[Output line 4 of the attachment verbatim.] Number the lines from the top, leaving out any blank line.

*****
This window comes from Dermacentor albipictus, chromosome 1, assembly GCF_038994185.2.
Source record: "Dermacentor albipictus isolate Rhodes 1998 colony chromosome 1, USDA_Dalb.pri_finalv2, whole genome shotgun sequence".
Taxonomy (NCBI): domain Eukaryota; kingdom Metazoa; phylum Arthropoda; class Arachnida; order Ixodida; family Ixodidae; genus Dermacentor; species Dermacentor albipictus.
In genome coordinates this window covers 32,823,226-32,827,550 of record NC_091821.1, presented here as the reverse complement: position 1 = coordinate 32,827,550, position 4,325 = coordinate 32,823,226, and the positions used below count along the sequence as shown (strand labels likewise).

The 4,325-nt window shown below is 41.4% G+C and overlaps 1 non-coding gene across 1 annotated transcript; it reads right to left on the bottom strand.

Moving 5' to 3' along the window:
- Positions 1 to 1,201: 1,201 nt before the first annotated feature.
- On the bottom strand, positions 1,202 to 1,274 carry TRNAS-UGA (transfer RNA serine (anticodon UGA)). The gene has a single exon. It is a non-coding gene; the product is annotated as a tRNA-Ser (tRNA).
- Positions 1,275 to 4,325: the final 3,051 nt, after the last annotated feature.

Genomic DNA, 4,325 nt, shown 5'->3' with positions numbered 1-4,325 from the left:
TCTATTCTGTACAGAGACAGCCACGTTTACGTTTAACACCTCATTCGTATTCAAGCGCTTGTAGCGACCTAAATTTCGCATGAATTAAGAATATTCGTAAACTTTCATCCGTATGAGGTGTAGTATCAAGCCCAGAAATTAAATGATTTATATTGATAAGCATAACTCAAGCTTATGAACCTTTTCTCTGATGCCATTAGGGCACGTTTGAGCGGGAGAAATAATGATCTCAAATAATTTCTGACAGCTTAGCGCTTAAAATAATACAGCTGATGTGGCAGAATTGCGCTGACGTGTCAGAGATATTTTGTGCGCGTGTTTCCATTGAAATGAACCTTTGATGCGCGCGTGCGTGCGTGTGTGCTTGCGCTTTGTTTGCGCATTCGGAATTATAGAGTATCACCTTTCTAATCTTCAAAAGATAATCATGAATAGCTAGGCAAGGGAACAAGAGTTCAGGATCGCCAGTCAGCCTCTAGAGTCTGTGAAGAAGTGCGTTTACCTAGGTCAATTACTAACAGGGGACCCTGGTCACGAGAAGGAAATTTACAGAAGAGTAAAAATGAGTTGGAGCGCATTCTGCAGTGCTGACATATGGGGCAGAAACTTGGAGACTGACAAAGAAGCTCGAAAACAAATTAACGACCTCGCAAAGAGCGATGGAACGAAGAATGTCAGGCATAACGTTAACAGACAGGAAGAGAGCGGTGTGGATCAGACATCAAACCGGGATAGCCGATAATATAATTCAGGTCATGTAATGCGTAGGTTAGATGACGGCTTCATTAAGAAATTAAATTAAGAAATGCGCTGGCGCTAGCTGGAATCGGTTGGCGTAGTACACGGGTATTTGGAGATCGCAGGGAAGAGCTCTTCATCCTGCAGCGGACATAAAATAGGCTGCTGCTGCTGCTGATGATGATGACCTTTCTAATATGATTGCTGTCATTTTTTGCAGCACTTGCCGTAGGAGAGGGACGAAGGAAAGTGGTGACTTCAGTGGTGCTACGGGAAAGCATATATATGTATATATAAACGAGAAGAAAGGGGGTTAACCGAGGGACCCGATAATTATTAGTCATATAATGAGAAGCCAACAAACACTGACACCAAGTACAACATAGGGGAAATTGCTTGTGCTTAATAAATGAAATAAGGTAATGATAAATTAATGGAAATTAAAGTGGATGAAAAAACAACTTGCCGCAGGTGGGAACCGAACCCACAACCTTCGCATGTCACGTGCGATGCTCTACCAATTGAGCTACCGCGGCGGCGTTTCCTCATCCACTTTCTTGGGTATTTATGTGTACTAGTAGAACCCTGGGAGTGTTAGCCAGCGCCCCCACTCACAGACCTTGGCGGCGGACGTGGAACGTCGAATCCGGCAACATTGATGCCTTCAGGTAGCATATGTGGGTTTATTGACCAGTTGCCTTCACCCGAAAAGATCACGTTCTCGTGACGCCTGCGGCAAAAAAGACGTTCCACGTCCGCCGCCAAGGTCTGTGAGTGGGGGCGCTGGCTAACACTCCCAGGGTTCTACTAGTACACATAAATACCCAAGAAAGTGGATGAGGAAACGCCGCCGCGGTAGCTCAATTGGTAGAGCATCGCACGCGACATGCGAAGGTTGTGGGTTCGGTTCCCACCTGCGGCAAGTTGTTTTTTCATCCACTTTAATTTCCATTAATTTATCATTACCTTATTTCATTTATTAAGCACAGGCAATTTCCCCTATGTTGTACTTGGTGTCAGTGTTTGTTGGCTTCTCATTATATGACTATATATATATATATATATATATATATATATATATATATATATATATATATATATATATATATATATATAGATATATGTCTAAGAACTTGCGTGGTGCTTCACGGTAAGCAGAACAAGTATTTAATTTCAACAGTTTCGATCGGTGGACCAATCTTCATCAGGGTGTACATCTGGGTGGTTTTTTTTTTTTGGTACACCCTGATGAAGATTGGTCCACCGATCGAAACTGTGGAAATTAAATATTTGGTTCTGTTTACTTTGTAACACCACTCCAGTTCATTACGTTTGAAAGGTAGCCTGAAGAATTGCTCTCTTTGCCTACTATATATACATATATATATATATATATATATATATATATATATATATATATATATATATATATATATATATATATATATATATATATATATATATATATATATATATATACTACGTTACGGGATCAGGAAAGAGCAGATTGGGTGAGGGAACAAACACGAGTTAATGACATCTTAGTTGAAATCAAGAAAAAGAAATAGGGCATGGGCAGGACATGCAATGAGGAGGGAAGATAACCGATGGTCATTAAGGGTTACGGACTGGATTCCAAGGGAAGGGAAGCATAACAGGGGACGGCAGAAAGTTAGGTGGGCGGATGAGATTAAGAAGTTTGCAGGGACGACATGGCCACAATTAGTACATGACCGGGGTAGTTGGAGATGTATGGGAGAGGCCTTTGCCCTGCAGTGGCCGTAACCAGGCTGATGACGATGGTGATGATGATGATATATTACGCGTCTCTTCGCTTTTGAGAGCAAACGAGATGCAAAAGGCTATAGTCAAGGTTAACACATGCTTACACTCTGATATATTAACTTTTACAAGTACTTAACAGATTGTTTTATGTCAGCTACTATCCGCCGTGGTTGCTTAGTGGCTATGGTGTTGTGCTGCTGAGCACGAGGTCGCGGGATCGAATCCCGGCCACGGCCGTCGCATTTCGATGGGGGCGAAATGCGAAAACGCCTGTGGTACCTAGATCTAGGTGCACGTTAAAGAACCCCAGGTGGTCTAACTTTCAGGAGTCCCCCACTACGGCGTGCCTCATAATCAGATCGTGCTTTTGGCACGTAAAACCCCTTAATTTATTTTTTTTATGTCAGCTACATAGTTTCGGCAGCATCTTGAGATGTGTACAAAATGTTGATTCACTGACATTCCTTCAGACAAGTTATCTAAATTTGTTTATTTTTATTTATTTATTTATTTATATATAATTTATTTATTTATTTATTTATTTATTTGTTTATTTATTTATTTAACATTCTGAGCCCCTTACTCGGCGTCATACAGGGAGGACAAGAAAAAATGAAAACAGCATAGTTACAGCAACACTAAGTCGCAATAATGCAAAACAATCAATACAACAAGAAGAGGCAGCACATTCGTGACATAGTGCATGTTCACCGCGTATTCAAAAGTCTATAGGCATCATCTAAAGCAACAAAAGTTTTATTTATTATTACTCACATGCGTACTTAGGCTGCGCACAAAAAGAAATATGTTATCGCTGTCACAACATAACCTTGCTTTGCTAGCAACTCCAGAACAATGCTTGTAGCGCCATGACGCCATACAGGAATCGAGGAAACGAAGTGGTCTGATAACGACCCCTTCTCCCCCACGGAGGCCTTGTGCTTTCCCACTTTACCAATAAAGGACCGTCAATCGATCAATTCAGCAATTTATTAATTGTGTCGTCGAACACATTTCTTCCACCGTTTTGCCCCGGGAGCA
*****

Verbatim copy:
In genome coordinates this window covers 32,823,226-32,827,550 of record NC_091821.1, presented here as the reverse complement: position 1 = coordinate 32,827,550, position 4,325 = coordinate 32,823,226, and the positions used below count along the sequence as shown (strand labels likewise).